The last eighteen months or so have been difficult for pastors. Already stretched with the day-to-day concerns of running a congregation at a time when organized religion is on the decline, they’ve increasingly found that the divides facing the nation have made their way inside the walls of the church.
Clergy also felt a sense of isolation, cut off from contact with their congregations and unable to do the kind of in-person ministry that drew them to the pastorate. Instead of preaching and visiting the sick, they had to become video producers and online content creators.
Chuck DeGroat, professor of counseling and Christian spirituality at Western Theological Seminary in Holland, Michigan, said pastors have long had to mediate disputes over theology or church practice but they now face added stresses from the pandemic and polarization, with people willing to leave their churches over mask policies or discussions of race.
“I’m hearing from pastors that they just don’t know what to do,” he said.
A recent survey of Protestant pastors by the research firm Barna Group found that 29% said they had given “real, serious consideration to quitting being in full-time ministry within the last year.”
David Kinnaman, president of Barna, said the past year has been a “crucible” for pastors. Churches have become fragmented by political and social divides. They have also become frayed, as “people’s connectedness to local congregations is waning.
“The pandemic was a great revealer of the challenges churches face,” said Kinnaman.
For Brandon Cox, serving as a pastor had been a joy until last year.
In 2011, Cox and his wife, Angie, had started a new church in Bentonville, Arkansas, called Grace Hills. Cox described Grace Hills as a “Celebrate Recovery”-style congregation, inspired by the support group ministry founded at Saddleback Church in Southern California, where Cox had once worked.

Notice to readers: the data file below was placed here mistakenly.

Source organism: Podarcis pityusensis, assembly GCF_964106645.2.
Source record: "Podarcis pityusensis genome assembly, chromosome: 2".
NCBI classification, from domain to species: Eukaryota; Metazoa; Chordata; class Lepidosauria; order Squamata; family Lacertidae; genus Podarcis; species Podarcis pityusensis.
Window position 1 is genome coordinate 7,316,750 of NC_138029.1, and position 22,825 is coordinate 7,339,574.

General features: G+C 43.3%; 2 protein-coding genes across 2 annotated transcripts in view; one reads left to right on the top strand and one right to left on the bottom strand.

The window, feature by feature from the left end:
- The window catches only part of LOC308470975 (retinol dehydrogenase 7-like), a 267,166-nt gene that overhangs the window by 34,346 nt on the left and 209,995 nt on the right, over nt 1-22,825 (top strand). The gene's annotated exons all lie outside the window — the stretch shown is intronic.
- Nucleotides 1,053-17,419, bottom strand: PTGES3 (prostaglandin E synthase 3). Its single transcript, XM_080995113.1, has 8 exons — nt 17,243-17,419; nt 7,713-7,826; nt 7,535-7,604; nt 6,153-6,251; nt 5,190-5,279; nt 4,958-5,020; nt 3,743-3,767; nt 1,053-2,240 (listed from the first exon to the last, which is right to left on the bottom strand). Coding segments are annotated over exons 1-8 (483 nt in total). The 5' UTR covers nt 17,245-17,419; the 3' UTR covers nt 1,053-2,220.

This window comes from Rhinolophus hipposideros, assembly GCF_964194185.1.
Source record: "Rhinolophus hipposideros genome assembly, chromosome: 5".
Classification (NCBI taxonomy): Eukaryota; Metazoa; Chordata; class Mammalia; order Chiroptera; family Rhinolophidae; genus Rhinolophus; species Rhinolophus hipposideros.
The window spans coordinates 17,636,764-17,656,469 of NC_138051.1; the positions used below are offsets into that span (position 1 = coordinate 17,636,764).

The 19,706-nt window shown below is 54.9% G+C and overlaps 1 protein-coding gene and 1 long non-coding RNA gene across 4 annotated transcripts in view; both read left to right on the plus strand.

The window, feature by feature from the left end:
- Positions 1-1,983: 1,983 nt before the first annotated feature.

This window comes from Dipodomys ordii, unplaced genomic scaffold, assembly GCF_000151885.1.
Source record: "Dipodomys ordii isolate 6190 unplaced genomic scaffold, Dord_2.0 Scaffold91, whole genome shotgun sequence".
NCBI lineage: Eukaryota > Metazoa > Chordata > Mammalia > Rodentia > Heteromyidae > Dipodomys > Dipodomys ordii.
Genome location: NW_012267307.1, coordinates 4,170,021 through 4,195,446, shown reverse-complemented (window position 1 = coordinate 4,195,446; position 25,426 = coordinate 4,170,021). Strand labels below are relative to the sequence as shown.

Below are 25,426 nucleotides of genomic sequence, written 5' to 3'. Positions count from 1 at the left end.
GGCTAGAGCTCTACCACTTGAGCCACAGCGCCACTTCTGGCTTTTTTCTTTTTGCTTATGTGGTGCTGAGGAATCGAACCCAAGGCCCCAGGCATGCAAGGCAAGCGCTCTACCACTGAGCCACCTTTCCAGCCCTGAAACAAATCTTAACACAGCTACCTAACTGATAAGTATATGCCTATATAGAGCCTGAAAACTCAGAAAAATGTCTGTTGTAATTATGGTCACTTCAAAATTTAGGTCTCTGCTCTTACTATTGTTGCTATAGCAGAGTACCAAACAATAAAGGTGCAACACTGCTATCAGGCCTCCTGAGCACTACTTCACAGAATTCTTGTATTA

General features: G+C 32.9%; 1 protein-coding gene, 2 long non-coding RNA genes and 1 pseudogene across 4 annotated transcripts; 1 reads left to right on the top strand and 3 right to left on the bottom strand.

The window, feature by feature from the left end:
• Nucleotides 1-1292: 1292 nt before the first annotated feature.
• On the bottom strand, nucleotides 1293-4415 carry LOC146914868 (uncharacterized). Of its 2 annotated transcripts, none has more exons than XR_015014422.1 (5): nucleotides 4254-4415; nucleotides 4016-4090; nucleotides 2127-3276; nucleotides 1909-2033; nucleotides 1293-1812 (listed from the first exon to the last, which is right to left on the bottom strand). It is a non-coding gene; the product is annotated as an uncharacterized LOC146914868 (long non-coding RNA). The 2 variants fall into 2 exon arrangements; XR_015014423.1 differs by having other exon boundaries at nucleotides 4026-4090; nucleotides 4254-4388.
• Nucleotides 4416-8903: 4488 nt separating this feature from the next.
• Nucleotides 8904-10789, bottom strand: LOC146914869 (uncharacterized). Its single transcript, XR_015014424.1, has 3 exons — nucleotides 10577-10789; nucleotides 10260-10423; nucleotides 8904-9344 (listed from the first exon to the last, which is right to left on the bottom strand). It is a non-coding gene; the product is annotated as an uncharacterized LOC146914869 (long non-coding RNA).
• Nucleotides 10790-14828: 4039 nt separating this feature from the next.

“Up until 2020, we had a fantastic time,” Cox, 46, told Religion News Service in a phone interview.
The trifecta of the COVID-19 pandemic, the 2020 election and the racial reckoning in response to the death of George Floyd hit like a “wrecking ball.”
Grace Hills shut down in-person worship at the beginning of the pandemic, which prompted people to leave. More left when the church reopened and required masks. When Cox and a Black pastor preached a Sunday sermon together after Floyd’s death and said that yes, Black lives matter, that caused more turmoil. No matter what Cox did, someone was angry.
“It was sort of relentless,” said Cox, who stepped down as pastor at Grace Hill at the end of April. “My wife and I just found ourselves in the place of exhaustion.”
Cox talked to RNS nine days after his last Sunday as a pastor and said he hasn’t given up on Christianity — he hopes to find a new church to attend in the coming months — but pastoral ministry is no longer for him.
Leaving the ministry has challenges. After 24 years in vocational ministry, Cox felt he didn’t have many career options. For now, he plans to work for a local real estate company.
“I kept telling people, ‘You’d be amazed how many jobs you’re not qualified for,'” said Cox.